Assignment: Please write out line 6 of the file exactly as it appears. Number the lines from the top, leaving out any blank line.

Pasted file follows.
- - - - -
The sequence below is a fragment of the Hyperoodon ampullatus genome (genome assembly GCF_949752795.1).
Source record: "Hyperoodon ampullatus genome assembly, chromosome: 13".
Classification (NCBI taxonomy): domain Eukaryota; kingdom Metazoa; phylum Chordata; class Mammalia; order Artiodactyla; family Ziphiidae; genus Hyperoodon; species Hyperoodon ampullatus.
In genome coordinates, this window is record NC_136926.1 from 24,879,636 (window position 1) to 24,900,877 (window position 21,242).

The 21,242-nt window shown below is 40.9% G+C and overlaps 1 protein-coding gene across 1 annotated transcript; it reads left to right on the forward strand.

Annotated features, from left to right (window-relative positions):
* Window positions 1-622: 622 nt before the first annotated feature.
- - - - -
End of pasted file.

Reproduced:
Annotated features, from left to right (window-relative positions):